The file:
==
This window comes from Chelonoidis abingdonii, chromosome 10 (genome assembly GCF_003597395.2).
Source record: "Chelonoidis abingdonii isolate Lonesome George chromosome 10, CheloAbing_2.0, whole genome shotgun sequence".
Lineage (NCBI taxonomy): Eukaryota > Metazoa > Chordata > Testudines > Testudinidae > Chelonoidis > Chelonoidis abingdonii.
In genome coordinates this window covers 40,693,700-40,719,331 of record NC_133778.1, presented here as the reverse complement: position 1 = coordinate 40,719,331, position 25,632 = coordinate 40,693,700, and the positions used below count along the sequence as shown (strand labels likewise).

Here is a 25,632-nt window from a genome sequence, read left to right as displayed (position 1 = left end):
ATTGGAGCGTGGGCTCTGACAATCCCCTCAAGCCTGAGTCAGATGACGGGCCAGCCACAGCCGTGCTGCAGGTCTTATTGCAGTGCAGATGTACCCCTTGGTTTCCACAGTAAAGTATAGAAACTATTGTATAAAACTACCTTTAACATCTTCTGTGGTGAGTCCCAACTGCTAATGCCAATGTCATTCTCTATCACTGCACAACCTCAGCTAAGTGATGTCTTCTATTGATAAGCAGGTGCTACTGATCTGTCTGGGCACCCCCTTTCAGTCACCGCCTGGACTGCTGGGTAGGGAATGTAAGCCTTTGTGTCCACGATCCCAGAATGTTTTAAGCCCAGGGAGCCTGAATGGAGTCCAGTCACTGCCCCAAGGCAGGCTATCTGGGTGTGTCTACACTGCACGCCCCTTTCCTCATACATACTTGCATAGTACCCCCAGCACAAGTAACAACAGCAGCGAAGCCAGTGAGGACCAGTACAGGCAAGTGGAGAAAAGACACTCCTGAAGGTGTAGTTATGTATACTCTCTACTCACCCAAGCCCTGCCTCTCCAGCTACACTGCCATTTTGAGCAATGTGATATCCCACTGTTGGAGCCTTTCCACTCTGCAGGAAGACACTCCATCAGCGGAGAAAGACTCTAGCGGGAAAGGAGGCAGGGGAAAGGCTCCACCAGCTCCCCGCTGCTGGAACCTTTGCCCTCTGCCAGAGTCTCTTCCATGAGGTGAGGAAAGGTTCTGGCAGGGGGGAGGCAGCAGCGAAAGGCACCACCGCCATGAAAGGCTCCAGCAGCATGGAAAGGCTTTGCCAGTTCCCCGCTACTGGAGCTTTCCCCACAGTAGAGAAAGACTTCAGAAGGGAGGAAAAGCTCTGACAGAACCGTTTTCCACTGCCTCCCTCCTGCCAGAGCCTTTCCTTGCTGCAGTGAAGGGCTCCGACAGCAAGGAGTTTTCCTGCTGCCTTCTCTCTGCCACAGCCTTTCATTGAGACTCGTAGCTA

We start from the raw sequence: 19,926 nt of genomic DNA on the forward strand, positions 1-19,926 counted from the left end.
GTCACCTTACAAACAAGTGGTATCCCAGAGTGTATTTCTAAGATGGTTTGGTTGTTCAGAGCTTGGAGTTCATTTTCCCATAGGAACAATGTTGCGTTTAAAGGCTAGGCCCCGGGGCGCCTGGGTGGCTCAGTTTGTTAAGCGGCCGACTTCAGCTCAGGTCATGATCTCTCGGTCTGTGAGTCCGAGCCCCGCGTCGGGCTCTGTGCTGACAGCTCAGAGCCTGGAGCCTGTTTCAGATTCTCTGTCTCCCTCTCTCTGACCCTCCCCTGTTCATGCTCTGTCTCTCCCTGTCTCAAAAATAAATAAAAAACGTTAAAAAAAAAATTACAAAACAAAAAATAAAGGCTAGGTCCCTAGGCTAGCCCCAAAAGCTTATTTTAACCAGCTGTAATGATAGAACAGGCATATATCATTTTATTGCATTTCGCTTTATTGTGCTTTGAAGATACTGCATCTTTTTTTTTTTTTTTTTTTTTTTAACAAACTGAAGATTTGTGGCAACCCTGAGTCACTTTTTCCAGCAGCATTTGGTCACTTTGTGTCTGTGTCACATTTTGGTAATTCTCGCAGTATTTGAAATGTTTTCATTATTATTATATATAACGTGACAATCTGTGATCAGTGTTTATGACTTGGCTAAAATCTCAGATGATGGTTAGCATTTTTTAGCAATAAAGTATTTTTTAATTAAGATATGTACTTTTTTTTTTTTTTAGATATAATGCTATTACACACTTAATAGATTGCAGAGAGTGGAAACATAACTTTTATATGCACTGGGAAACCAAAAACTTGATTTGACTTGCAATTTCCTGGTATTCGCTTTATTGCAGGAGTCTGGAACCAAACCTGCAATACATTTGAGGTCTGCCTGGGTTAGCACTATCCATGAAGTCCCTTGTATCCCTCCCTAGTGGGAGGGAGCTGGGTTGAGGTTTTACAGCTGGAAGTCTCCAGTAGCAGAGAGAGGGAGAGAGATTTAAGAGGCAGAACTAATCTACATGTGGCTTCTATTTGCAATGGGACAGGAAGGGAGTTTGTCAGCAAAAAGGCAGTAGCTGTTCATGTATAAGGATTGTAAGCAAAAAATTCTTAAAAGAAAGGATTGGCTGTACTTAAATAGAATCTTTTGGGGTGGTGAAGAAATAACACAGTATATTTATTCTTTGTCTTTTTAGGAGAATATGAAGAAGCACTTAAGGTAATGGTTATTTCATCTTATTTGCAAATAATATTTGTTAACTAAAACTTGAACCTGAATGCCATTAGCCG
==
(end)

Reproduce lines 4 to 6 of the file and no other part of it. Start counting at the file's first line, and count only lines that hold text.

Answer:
In genome coordinates this window covers 40,693,700-40,719,331 of record NC_133778.1, presented here as the reverse complement: position 1 = coordinate 40,719,331, position 25,632 = coordinate 40,693,700, and the positions used below count along the sequence as shown (strand labels likewise).

Here is a 25,632-nt window from a genome sequence, read left to right as displayed (position 1 = left end):
ATTGGAGCGTGGGCTCTGACAATCCCCTCAAGCCTGAGTCAGATGACGGGCCAGCCACAGCCGTGCTGCAGGTCTTATTGCAGTGCAGATGTACCCCTTGGTTTCCACAGTAAAGTATAGAAACTATTGTATAAAACTACCTTTAACATCTTCTGTGGTGAGTCCCAACTGCTAATGCCAATGTCATTCTCTATCACTGCACAACCTCAGCTAAGTGATGTCTTCTATTGATAAGCAGGTGCTACTGATCTGTCTGGGCACCCCCTTTCAGTCACCGCCTGGACTGCTGGGTAGGGAATGTAAGCCTTTGTGTCCACGATCCCAGAATGTTTTAAGCCCAGGGAGCCTGAATGGAGTCCAGTCACTGCCCCAAGGCAGGCTATCTGGGTGTGTCTACACTGCACGCCCCTTTCCTCATACATACTTGCATAGTACCCCCAGCACAAGTAACAACAGCAGCGAAGCCAGTGAGGACCAGTACAGGCAAGTGGAGAAAAGACACTCCTGAAGGTGTAGTTATGTATACTCTCTACTCACCCAAGCCCTGCCTCTCCAGCTACACTGCCATTTTGAGCAATGTGATATCCCACTGTTGGAGCCTTTCCACTCTGCAGGAAGACACTCCATCAGCGGAGAAAGACTCTAGCGGGAAAGGAGGCAGGGGAAAGGCTCCACCAGCTCCCCGCTGCTGGAACCTTTGCCCTCTGCCAGAGTCTCTTCCATGAGGTGAGGAAAGGTTCTGGCAGGGGGGAGGCAGCAGCGAAAGGCACCACCGCCATGAAAGGCTCCAGCAGCATGGAAAGGCTTTGCCAGTTCCCCGCTACTGGAGCTTTCCCCACAGTAGAGAAAGACTTCAGAAGGGAGGAAAAGCTCTGACAGAACCGTTTTCCACTGCCTCCCTCCTGCCAGAGCCTTTCCTTGCTGCAGTGAAGGGCTCCGACAGCAAGGAGTTTTCCTGCTGCCTTCTCTCTGCCACAGCCTTTCATTGAGACTCGTAGCTA